Friday 12th February 2016
I was very flattered that Matt compared me to Ernest Hemingway in his blog about ‘Harrison’s Wood’. I don’t think my missives are up to those high standards, but I would rather be regarded more of an Alistair Cooke, so for those of a certain age, here is my ‘’Letter from Norfolk’’.
It was a welcome return to Swardeston for me, partly because it is so close to where I live, but also because it is such a charming location. We met at the car park for the village hall which overlooks the cricket field. Such a quintessentially English vista. Man with lawn mower on the wicket, sight screens, thatched cottages in the background, a rookery close by with two score of birds talking to each other with their voices echoing overhead; (gosh the Americans would love it). To add to all this we had a heavy down pour. How English can you get.
Today we were working under the guidance of South Norfolk District Council’s ‘Community Asset Officer’ – Helen Sibley (that’s all a bit of a mouthful) to open up a pond which is adjacent to the car park. Over the years the pond has become smothered with reeds and other aquatic growth and surrounded by bramble bushes. Helen wanted us to cut down and burn the brambles so that there was access to the pond, and to create a path around it. There is also two largish areas of grass on two sides of the pond that needed a good haircut as they were covered in either tufted grass or a forest of dead nettle stalks. As this was the easier task, I immediately said to Matt that I would take charge of – what we can euphemistically call – the lawn mower. It is in fact an ‘All Terrain Mower’, with wide pneumatic tyres, and powered by a hefty petrol motor, and not a lot gets in its way. It does lack one feature though, and that is power steering (which some types of grass cutting machines have). Walking up and down the straight rows is fine, it’s the bit at the end of the row when you have to persuade this beast to turn through 180˚ when the fun starts.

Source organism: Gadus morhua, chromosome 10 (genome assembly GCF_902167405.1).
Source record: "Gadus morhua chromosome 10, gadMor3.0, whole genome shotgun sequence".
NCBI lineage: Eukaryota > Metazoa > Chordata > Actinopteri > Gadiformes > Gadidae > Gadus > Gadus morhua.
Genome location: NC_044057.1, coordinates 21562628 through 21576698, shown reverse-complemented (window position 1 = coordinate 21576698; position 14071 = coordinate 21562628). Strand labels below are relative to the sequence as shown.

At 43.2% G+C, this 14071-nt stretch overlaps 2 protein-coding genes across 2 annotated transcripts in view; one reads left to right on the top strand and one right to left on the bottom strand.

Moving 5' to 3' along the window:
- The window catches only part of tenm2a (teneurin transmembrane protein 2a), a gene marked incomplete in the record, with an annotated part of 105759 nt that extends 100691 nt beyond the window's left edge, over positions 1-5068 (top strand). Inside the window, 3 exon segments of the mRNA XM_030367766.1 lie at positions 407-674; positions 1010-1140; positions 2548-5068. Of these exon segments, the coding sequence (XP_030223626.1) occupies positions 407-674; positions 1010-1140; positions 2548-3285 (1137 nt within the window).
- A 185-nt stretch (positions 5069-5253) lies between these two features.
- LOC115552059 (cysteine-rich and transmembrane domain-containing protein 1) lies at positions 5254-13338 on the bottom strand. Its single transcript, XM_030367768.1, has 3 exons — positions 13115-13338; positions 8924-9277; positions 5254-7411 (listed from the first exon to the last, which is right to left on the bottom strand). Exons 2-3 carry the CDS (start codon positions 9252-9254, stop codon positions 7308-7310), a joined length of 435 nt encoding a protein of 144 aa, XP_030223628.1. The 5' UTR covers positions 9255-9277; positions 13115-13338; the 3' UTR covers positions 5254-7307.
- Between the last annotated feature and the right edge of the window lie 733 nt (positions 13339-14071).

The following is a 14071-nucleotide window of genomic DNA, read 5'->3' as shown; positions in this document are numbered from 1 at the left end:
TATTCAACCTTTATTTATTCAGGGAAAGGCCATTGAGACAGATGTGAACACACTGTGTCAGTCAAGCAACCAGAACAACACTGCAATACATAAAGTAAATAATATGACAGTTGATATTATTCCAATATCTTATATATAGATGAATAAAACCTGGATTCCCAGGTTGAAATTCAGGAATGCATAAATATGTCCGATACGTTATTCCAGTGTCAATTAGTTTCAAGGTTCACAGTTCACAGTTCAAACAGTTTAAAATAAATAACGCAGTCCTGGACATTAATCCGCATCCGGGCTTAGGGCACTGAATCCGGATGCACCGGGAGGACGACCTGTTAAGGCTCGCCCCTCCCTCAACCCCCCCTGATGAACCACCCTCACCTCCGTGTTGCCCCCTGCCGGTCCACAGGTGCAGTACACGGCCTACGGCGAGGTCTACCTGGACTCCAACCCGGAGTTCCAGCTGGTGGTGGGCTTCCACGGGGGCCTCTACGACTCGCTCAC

The more prickly problem was the brambles. ‘Handle with care’ is an oft used phrase which aptly applies when cutting down blackberry bushes. If cutting by hand, the long branches will bite back, and wrap themselves around your legs or catch their barbs in your clothes, causing you to spend more time extricating yourself from their clutches than spent cutting them down. If attacking these plants by this method then tough leather gloves are a must. An easier method is to use a brush cutter fitted with a mulching blade. This makes short work of the densest thickets where there are lots of dead branches. (A bramble bush has a biennial growing cycle, so after the second growing year a branch will die and become ridged and brittle. The result of this is denser bush, more difficult to attack by hand). So a dual approach was adopted, and all the cut branches were gathered up and burnt as this thick vegetation is not good for composting.
Eventually, by a combination of mowing, brush cutting and hand cutting, we had an open pond again, so all we need now is to clear away all the reed and bulrush that are clogging up the pond, but that is for another day.
At the start of our day, another group gathered on the adjacent village hall play area to carry out maintained work on a boundary hedge, and it transpired they were Parish Council volunteers who were coordinated by Derek Barber. Their hard work resulted in an amount of grass and hedge trimming which we were able to add to our fire. With not a lot of wind blowing to fan the flames of the fire, the grass smouldered and smoked. Gradually all this smoke drifted slowly across the nearby fields creating a very autumnal misty morning outlook. Very bucolic.
Another good turnout of volunteers so we were able to accomplish a large amount of work around the pond, but more still has to be done on this site to bring it fully back to life. So I expect we will be back here again sometime in the future.
Written by Alan Rae, Norwich Fringe Project Volunteer